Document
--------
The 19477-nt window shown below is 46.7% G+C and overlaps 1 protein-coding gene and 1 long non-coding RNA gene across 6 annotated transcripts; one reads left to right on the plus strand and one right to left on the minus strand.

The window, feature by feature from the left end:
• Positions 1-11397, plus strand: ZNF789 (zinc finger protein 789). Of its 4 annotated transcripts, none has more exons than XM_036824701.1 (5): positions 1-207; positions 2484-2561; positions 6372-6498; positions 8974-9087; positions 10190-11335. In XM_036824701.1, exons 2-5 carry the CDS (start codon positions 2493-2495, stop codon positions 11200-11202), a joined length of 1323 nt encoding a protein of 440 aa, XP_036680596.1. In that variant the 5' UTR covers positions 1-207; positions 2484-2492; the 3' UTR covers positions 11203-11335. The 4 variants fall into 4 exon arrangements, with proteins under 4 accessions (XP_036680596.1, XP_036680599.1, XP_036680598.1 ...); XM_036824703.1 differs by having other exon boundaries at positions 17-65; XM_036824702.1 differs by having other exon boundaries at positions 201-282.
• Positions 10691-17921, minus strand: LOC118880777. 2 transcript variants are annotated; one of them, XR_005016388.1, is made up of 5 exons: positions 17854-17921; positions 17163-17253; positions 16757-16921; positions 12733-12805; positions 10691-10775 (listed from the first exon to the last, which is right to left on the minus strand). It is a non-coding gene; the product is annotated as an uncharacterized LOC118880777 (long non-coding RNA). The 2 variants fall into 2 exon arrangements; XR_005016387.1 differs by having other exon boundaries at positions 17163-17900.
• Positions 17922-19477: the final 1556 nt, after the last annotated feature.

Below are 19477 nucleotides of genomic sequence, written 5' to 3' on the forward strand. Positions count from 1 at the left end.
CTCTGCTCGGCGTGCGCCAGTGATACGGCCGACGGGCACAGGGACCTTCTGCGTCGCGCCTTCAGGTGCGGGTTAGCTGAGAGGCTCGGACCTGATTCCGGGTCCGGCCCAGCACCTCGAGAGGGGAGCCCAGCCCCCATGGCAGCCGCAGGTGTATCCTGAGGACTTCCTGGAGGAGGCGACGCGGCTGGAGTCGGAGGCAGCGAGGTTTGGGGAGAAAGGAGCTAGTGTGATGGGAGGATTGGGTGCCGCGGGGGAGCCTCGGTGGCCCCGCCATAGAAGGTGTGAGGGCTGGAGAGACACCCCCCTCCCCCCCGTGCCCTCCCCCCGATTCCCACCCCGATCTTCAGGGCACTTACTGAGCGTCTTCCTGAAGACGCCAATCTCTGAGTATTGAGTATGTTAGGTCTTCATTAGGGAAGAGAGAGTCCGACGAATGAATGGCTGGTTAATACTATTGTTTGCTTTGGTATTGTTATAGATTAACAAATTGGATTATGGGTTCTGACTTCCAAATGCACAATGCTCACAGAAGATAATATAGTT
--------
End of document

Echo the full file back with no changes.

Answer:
The 19477-nt window shown below is 46.7% G+C and overlaps 1 protein-coding gene and 1 long non-coding RNA gene across 6 annotated transcripts; one reads left to right on the plus strand and one right to left on the minus strand.

The window, feature by feature from the left end:
• Positions 1-11397, plus strand: ZNF789 (zinc finger protein 789). Of its 4 annotated transcripts, none has more exons than XM_036824701.1 (5): positions 1-207; positions 2484-2561; positions 6372-6498; positions 8974-9087; positions 10190-11335. In XM_036824701.1, exons 2-5 carry the CDS (start codon positions 2493-2495, stop codon positions 11200-11202), a joined length of 1323 nt encoding a protein of 440 aa, XP_036680596.1. In that variant the 5' UTR covers positions 1-207; positions 2484-2492; the 3' UTR covers positions 11203-11335. The 4 variants fall into 4 exon arrangements, with proteins under 4 accessions (XP_036680596.1, XP_036680599.1, XP_036680598.1 ...); XM_036824703.1 differs by having other exon boundaries at positions 17-65; XM_036824702.1 differs by having other exon boundaries at positions 201-282.
• Positions 10691-17921, minus strand: LOC118880777. 2 transcript variants are annotated; one of them, XR_005016388.1, is made up of 5 exons: positions 17854-17921; positions 17163-17253; positions 16757-16921; positions 12733-12805; positions 10691-10775 (listed from the first exon to the last, which is right to left on the minus strand). It is a non-coding gene; the product is annotated as an uncharacterized LOC118880777 (long non-coding RNA). The 2 variants fall into 2 exon arrangements; XR_005016387.1 differs by having other exon boundaries at positions 17163-17900.
• Positions 17922-19477: the final 1556 nt, after the last annotated feature.

Below are 19477 nucleotides of genomic sequence, written 5' to 3' on the forward strand. Positions count from 1 at the left end.
CTCTGCTCGGCGTGCGCCAGTGATACGGCCGACGGGCACAGGGACCTTCTGCGTCGCGCCTTCAGGTGCGGGTTAGCTGAGAGGCTCGGACCTGATTCCGGGTCCGGCCCAGCACCTCGAGAGGGGAGCCCAGCCCCCATGGCAGCCGCAGGTGTATCCTGAGGACTTCCTGGAGGAGGCGACGCGGCTGGAGTCGGAGGCAGCGAGGTTTGGGGAGAAAGGAGCTAGTGTGATGGGAGGATTGGGTGCCGCGGGGGAGCCTCGGTGGCCCCGCCATAGAAGGTGTGAGGGCTGGAGAGACACCCCCCTCCCCCCCGTGCCCTCCCCCCGATTCCCACCCCGATCTTCAGGGCACTTACTGAGCGTCTTCCTGAAGACGCCAATCTCTGAGTATTGAGTATGTTAGGTCTTCATTAGGGAAGAGAGAGTCCGACGAATGAATGGCTGGTTAATACTATTGTTTGCTTTGGTATTGTTATAGATTAACAAATTGGATTATGGGTTCTGACTTCCAAATGCACAATGCTCACAGAAGATAATATAGTT